Before we get to the spells, let’s talk about the sidebars peppered liberally throughout this book.

Among the first is a Psychic Spell List in a sidebar that reflavors the Sorceror into a psionic-style spellcaster, allowing you to ignore or compliment the Mystic class — also newly available on DMsGuild — at your leisure! So, even if you don’t care about the new classes, or don’t want to learn new class mechanics to get a psychic character, this guide offers you something that is a popular means of re-skinning something old to get something new and maintain all the careful balance of the existing classes and spells.

The Changing Deities sidebar provides some mechanics for Clerics changing domains or Paladins changing their oaths. It’s much more in line with mixing roleplaying and mechanical consequences than some of 5th edition’s rules tend to get, which is why it makes a great sidebar/variant rule, playing with the idea of seeking out mentors, performing dedication rituals, and creating decision points after accumulating a certain number of experience points.

The many Spell Lore sidebars that accompany specific spells go into some pretty deep, well-researched campaign setting information that talks about the origins and uses of some of the new spells. You’ll see plenty of Forgotten Realms stuff, but not all of it is strictly defined by the borders of Faerun as we see depicted in the Sword Coast Adventurer’s Guide, so you’ll find mentions of the Hordelands, Kara-Tur, and beyond. Moving completely outside of the Forgotten Realms, Kalashtar (Eberron) get a mention, and you’ll see plenty of them talk about Ravenloft’s domains including Barovia and Darkon. A couple of spots even touch on various layers of the Abyss or other places you’ll find in a extraplanar campaign. I can’t vouch for the validity of canon lore for every reference, but everything I could checked out. Clearly, the author is a student of the many D&D worlds, and that’s an awesome thing to see on display in this book whether you’re a grognard or someone just getting a taste of the many campaign settings.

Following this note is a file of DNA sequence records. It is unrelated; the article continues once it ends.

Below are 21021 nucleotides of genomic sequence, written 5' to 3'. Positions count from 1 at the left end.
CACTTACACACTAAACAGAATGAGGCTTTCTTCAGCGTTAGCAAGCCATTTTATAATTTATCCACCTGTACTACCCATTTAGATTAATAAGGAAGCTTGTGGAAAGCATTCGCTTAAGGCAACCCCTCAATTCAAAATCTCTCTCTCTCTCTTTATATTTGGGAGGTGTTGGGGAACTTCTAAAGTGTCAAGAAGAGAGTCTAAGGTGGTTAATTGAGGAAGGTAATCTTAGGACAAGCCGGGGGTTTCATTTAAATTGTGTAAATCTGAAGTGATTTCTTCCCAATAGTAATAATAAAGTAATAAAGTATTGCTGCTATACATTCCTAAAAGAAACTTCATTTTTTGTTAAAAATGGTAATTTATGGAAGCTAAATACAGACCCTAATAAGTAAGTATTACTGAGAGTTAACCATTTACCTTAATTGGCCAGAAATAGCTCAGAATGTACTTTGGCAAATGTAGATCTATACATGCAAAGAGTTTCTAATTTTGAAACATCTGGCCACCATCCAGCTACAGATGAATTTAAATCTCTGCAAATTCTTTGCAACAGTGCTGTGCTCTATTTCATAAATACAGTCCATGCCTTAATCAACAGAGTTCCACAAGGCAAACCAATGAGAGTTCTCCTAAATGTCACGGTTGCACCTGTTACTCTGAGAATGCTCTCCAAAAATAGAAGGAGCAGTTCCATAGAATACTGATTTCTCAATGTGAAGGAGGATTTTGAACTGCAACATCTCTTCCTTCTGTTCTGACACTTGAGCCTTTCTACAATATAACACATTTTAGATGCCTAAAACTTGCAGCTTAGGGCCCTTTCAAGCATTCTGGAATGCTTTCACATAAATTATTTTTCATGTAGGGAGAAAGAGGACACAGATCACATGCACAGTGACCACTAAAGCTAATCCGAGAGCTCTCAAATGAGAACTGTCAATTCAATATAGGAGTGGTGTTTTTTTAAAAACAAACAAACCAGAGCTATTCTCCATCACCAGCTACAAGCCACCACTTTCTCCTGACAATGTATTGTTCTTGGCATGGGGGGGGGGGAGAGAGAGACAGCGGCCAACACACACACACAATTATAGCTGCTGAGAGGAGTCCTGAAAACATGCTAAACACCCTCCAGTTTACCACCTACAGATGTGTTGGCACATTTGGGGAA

Since there’s 101 new spells, I’m not going to cover all of them. Generally speaking, you’ll find some great themes, like:

Lots of psychic damage and mind-altering effects that rely on charm to build out the repertoire of spells that are basically the psionics of 5th edition. Lots of spells that are contingent upon a melee (or sometimes ranged) attack, bolstering the spell lists of Paladins and Rangers, especially. Lots of these work exceptionally well as things that multi-classed Monks and archetypes like Bladesingers want to keep an eye out for. Here are some specific highlights and thoughts among the individual spells.

Anathema: This is a “world-building” style spell, something that a typical player character won’t aspire to gaining, but which will come in handy in a high-level campaign of politically-active characters, the kind of game where running armies, establishing kingdoms and temples, and that sort of thing are important. Once again showing the author’s command of the core rulebooks, this spell — which basically proclaims an individual completely cut off from their patron deity and strips them of any divinely derived abilities (which is horrifying for clerics and paladins!) — contains some notes on how to make it work in a campaign where the DM allows variants and options regarding pantheon worship as opposed to a single patron deity. Mark of the Unfaithful is a spell later in the document that has much the same role as a “game world” ritual.